And finally, images influence politics and policy. Some countries place restrictions on what kind of images can be published while others don't. For example, China limits the distribution of photographs of individuals filing tax returns because this activity is considered sensitive personal information. In contrast, the United States has no laws regarding photography during tax season so photographers can roam the streets taking pictures of anyone who decides to file their taxes.
Site location and size, neighborhood context, zoning, legal considerations, geology, physiography (natural and man-made characteristics), hydrology, soils, vegetation, animals, climate, culture, pedestrian and vehicular circulation, access, utilities, historic elements, density, sensory stimuli... the list goes on. The goal is to understand all aspects of a site that may influence its ability to accommodate development.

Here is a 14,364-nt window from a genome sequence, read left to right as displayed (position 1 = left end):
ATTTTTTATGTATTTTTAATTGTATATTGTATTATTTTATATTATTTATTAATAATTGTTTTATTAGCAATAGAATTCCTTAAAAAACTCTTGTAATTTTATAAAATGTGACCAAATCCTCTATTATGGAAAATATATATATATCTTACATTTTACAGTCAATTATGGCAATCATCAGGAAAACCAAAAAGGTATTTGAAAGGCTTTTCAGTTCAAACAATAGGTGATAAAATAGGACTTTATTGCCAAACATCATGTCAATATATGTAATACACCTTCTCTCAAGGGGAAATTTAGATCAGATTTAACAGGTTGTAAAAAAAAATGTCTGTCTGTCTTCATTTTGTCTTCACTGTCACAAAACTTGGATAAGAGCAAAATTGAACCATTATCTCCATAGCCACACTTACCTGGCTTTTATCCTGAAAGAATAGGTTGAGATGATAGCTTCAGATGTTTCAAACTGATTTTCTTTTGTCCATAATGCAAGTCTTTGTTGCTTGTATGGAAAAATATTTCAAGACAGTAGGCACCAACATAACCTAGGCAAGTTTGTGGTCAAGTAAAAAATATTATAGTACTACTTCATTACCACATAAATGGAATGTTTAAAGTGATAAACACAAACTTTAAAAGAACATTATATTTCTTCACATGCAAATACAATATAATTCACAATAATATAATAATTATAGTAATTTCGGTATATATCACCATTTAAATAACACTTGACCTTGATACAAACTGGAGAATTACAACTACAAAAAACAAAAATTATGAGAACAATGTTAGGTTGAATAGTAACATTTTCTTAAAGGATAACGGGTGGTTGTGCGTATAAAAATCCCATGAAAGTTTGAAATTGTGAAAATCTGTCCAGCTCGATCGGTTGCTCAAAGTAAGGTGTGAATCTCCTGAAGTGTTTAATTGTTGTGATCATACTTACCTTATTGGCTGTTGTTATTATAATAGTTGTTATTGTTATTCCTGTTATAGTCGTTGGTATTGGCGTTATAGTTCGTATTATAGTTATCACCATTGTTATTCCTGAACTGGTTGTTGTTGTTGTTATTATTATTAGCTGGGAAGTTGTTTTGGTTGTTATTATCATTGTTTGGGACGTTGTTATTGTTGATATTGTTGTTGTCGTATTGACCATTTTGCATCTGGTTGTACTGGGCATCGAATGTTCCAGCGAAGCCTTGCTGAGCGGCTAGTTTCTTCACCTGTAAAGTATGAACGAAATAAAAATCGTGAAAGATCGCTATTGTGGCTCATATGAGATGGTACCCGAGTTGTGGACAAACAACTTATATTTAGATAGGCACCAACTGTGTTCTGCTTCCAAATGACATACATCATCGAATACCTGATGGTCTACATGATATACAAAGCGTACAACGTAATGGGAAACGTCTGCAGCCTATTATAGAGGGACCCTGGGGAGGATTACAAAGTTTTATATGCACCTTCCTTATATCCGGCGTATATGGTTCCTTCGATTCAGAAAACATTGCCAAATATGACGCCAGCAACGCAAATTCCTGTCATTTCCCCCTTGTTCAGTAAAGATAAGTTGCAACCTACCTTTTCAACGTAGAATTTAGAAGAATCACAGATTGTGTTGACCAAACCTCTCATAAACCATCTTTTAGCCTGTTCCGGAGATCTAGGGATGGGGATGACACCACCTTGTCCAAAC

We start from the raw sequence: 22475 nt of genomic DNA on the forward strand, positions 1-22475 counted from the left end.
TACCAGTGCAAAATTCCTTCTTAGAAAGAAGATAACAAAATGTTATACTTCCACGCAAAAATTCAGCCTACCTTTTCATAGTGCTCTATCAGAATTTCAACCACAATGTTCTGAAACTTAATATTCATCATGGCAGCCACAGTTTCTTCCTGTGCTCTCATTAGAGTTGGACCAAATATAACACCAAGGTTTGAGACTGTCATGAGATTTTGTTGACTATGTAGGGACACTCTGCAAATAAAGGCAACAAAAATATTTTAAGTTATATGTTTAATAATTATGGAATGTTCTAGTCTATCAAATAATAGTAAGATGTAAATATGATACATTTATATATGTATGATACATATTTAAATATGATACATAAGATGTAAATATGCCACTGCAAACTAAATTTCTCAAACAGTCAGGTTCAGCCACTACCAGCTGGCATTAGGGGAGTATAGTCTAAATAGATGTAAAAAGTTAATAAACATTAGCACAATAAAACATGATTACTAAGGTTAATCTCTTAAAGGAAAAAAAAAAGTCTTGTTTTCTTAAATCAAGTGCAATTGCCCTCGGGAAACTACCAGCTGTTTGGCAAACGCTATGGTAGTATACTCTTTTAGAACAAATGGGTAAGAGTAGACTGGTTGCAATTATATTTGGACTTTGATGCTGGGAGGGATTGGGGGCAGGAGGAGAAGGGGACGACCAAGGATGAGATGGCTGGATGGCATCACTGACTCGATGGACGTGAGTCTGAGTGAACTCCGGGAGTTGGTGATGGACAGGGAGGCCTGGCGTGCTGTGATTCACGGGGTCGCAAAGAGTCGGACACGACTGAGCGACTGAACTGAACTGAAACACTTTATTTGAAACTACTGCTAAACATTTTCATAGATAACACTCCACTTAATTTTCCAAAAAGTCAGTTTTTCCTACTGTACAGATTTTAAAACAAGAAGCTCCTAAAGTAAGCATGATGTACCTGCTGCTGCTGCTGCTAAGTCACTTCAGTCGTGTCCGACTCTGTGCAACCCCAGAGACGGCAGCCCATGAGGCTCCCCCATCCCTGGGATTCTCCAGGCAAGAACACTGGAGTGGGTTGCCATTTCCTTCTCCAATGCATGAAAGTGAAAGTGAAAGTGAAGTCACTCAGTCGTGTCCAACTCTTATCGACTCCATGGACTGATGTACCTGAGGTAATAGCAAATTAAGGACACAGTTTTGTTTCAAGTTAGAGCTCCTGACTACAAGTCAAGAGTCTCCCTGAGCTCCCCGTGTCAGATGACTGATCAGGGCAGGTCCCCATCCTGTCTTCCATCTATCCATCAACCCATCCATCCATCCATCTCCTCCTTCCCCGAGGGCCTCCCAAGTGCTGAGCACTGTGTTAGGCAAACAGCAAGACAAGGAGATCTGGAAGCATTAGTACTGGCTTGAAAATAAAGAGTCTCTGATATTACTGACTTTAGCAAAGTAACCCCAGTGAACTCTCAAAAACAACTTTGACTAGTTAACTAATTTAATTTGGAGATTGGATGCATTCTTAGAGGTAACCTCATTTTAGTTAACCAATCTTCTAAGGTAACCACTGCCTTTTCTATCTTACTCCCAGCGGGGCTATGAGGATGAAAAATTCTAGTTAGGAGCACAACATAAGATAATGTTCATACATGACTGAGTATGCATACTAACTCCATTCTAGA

The site analysis should include consideration of what is already there, as well as an assessment of the potential impact of any proposed changes or additions. Factors such as height, bulk, appearance, and location of buildings; landscaping; parking areas; play structures; trails; open spaces; and other physical features should be considered when determining how much development will fit in the space available. Cultural resources, including archaeological sites, should be identified during the site analysis process and proper mitigation provided for their preservation during development.
The site analysis report provides your client with a detailed description of the site requirements for the project being requested. It also identifies any issues or problems related to site conditions that might affect the design/build process or construction costs.
During the site analysis process, it is important to consider not only what is visible to the eye but also what is not, such as underground utility systems. Features that are visible but not readily apparent at first glance may require additional investigation before they can be fully evaluated.